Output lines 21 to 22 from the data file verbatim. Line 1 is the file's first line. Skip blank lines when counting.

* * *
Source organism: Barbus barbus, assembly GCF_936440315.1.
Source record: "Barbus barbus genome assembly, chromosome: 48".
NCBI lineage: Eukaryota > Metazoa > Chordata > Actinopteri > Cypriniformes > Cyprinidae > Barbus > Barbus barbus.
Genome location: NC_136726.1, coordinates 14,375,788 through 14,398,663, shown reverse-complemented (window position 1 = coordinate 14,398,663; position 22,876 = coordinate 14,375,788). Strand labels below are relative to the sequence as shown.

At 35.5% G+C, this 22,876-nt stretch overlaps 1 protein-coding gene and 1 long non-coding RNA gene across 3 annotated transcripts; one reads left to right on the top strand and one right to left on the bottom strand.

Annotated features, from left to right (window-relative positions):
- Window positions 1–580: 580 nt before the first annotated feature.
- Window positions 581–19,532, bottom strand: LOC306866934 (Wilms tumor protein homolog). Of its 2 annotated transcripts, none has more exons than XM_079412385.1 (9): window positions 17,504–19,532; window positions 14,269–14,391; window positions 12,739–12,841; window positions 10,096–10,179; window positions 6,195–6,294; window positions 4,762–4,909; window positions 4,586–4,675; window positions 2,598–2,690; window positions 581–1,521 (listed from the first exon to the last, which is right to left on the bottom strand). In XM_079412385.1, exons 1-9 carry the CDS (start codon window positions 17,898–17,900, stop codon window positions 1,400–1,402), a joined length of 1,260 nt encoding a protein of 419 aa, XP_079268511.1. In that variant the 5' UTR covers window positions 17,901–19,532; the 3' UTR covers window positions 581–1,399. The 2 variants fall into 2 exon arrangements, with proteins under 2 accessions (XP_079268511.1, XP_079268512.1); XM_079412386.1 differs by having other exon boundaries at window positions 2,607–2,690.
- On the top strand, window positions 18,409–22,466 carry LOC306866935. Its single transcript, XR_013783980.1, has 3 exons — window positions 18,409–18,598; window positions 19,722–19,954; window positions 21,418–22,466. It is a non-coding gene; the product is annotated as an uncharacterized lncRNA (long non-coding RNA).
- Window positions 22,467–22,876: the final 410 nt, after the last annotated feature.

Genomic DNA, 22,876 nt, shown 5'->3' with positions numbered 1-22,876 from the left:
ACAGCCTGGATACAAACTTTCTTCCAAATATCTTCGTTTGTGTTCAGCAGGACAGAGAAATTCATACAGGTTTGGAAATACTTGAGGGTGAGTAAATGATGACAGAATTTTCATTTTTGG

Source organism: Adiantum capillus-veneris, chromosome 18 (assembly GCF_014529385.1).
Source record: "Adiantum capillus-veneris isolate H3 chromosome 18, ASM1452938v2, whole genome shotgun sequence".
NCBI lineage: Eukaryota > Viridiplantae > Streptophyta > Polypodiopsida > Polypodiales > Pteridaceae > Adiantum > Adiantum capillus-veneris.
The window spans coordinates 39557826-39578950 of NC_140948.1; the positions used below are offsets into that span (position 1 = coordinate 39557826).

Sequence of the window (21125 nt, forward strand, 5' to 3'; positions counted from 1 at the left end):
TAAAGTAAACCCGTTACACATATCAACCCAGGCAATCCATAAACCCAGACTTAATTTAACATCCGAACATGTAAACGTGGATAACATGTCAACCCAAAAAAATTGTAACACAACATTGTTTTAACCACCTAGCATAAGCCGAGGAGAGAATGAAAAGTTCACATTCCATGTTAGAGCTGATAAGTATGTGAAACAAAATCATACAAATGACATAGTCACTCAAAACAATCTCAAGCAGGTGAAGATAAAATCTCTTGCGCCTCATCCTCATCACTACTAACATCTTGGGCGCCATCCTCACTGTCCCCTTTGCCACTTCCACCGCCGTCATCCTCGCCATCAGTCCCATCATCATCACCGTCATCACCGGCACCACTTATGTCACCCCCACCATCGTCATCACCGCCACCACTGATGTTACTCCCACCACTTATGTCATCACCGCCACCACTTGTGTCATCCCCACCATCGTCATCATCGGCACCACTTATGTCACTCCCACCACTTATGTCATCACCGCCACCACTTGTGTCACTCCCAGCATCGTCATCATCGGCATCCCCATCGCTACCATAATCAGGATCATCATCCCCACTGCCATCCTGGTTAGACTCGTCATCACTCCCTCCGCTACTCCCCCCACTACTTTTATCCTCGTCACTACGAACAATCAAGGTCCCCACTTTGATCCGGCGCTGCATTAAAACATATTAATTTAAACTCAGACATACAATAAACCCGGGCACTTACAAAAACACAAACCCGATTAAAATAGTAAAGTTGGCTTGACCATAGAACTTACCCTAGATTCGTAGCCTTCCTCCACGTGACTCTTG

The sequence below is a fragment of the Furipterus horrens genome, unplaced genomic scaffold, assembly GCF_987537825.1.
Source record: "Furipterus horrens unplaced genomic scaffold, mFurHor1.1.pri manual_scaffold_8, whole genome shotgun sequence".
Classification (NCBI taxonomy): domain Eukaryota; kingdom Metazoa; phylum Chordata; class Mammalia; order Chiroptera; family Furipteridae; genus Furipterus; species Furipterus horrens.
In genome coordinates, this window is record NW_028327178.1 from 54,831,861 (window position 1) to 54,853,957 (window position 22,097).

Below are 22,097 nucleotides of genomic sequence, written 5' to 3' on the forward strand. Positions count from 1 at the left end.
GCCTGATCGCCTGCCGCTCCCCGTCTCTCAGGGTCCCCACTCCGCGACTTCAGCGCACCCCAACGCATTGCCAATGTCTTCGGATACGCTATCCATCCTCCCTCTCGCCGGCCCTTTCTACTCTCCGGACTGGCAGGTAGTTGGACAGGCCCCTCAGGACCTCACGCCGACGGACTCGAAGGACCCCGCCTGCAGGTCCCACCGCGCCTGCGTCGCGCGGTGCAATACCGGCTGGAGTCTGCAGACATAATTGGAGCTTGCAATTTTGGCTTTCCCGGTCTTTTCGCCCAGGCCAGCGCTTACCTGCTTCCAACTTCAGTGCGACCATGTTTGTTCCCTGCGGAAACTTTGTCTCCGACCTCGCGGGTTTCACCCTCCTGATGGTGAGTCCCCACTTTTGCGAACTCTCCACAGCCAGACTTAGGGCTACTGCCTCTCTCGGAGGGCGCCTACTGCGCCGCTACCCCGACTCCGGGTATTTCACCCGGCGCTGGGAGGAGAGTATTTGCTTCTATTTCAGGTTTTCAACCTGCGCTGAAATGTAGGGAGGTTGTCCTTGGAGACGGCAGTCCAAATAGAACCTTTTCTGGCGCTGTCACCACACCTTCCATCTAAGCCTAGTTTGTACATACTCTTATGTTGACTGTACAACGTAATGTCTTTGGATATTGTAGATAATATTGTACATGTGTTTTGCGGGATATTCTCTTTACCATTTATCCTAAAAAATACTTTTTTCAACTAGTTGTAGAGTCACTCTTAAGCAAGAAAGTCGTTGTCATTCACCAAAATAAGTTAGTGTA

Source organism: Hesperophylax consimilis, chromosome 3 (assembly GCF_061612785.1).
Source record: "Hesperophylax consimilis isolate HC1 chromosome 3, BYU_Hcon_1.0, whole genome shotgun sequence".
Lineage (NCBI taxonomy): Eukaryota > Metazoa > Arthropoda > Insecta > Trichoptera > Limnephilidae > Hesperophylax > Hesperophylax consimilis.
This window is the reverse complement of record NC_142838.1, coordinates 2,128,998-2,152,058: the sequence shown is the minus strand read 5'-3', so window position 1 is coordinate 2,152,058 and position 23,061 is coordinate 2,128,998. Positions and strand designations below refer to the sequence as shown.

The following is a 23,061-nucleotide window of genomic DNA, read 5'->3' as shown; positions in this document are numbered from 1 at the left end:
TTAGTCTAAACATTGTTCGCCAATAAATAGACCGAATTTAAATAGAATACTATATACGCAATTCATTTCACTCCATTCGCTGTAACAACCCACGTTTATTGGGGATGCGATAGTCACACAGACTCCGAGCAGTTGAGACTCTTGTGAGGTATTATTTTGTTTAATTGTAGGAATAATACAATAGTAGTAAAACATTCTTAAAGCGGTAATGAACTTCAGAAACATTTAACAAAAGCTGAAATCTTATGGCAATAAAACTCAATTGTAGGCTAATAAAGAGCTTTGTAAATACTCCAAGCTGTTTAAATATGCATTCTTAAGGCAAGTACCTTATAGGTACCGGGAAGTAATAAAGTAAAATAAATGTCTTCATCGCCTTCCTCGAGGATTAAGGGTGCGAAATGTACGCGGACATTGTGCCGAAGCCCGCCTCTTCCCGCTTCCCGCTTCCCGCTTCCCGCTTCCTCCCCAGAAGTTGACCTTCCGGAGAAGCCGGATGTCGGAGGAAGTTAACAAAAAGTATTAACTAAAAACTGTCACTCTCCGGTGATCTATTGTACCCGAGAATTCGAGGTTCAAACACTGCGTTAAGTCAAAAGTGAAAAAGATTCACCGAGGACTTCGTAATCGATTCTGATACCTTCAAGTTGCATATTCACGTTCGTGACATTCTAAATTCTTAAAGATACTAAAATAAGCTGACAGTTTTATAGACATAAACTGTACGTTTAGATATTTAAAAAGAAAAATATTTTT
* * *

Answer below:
Classification (NCBI taxonomy): domain Eukaryota; kingdom Metazoa; phylum Chordata; class Mammalia; order Chiroptera; family Furipteridae; genus Furipterus; species Furipterus horrens.
In genome coordinates, this window is record NW_028327178.1 from 54,831,861 (window position 1) to 54,853,957 (window position 22,097).